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In Florida, There Was Actually Lots of Good Election News

Gubernatorial candidate Andrew Gillum and Senator Bill Nelson may be struggling, but plenty of wins were notched in the Sunshine State on Tuesday.

As I write, ballots are still being counted, recounts have launched, and a flicker of hope remains alive in high-profile statewide races in Florida.

But we need not await those outcomes to celebrate the incredible breakthroughs in Florida and nationwide. The Rainbow Wave is real and it has altered the playing field for LGBTQ rights significantly. We emerge from the midterms with more support for statewide LGBTQ protections; more pro-equality lawmakers in the capitol and more out elected leaders in local and state office than ever before.


First, voters secured a critical check to the Trump administration's attack on our community by putting Democrats in control of the U.S. House of Representatives. The net gain of about 30 seats will help protect access to healthcare and real progress on an LGBTQ non-discrimination bill is now possible.

Second, women, LGBTQ people, people of color, and various faith communities all made historic gains. More openly lesbian, gay, bisexual, and transgender people were elected Tuesday night than in any previous election. At least 153 candidates have won so far with more victories possible as close races are still being tallied.

U.S. Sen. Tammy Baldwin won re-election and Jared Polis in Colorado became the nation's first openly gay governor and Kate Brown, who is openly bisexual, was reelected governor in Oregon. In Massachusetts, voters passed a pro-trans equality ballot measure by a wide margin.

In ballot initiatives, Florida had perhaps the most prominent development with the passage of Amendment 4, restoring voting rights to felons who have completed their sentences and overturning a state law passed for the purpose of disenfranchising black voters. The change has the potential to add 1.5 million voters back onto the rolls by 2020.
In states across the country, women ran in historic numbers -- in fact, more than 100 women were elected to Congress, the largest number in a single year in U.S. history.

In Florida, the two Congressional seats that flipped from Republican to Democrat were won by women -- Donna Shalala and Debbie Murcasel-Powell -- making a significant contribution to putting the U.S. House of Representatives under Democratic control.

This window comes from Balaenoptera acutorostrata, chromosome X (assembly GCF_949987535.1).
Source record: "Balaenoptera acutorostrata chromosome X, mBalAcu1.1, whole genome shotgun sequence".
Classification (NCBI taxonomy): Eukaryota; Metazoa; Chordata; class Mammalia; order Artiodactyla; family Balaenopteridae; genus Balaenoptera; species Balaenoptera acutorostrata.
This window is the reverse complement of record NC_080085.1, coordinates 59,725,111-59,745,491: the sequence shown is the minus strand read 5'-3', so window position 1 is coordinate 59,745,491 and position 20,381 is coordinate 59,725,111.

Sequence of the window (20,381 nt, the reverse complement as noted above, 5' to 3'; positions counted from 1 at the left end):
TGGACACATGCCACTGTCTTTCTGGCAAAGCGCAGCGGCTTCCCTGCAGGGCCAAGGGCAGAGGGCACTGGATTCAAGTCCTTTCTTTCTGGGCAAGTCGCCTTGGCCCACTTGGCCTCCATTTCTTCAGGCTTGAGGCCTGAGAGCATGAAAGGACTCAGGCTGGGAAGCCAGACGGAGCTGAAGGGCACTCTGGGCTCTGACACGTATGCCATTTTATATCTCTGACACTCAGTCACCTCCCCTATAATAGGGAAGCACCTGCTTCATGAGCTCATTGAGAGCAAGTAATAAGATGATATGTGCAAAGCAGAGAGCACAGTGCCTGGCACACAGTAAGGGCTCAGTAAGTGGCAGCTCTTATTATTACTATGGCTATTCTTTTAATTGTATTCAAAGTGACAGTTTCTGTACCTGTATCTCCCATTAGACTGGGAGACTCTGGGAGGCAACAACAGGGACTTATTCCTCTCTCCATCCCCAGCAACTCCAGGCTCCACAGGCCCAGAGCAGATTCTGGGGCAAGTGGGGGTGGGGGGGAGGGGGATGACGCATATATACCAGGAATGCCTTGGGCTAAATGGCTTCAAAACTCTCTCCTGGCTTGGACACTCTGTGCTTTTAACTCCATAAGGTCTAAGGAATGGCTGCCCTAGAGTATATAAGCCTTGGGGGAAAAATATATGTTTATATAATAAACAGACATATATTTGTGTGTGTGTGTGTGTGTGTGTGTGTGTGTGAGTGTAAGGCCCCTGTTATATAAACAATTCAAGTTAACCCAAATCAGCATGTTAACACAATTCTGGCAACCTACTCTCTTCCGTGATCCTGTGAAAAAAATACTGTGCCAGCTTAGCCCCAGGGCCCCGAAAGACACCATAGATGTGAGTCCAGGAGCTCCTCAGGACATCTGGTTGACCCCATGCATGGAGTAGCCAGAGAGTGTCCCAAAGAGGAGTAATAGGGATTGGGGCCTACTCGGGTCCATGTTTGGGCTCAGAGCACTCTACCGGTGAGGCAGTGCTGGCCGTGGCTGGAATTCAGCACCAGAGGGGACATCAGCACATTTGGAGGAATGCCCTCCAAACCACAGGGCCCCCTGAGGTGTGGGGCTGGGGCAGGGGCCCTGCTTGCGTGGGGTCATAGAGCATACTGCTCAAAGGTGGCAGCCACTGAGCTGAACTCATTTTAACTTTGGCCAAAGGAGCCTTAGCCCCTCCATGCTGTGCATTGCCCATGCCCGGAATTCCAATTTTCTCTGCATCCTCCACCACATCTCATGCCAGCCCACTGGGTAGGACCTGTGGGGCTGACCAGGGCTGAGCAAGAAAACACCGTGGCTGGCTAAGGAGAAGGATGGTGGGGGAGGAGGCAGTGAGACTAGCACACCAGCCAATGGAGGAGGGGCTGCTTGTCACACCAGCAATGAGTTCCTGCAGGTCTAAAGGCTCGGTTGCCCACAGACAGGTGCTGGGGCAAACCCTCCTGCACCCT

At the state level, Jennifer Webb (pictured) became the first out lesbian elected to the Florida legislature, raising the number of out lawmakers in the Senate and House to three. She now joins State Rep. Carlos Guillermo Smith who won by huge margins in Orlando and Rep. Shevrin Jones who won reelection unopposed as the largest out delegation in Florida's history.

On the local level, Teri Johnston became the first out lesbian elected mayor of iconic Key West, and Sarah Fortney notched a win in Polk County as the first out LGBTQ person elected to a Florida school board. And Cheryl Grieb was re-elected. Wilton Manors now has Florida's first all-LGBTQ commission.

Our allies won, too: Eighty-two of Equality Florida Action PAC's 111 endorsed candidates won -- a 74 percent success rate. Pro-equality candidates practically swept the Orange County School Board races while two pro-equality candidates won seats on the once notoriously anti-LGBTQ Hillsborough County Commission, flipping it to a pro-LGBTQ Democratic majority.

Pro-equality Democratic candidates in the Florida House picked up a net gain of between five and seven seats (two seats remain in recount) making the Democratic caucus in Florida's lower chamber the largest since 1998. The 2018 election ends with the largest bipartisan majorities in our history supporting statewide protections for Florida's LGBTQ community. The call for leadership in both chambers to agenda the Florida Competitive Workforce Act has never been stronger.

The Rainbow wave along with the surge of women, POC and young voters is transforming our state and our country. This wasn't a single wave. It has been many. And the waves haven't crested, they are building and pushing our state closer to equality, justice and respect for diversity.

ElectjenniferwebbNADINE SMITH is the executive director of Equality Florida and the Equality Florida Institute.

30 Years of Out100Out / Advocate Magazine - Jonathan Groff & Wayne Brady

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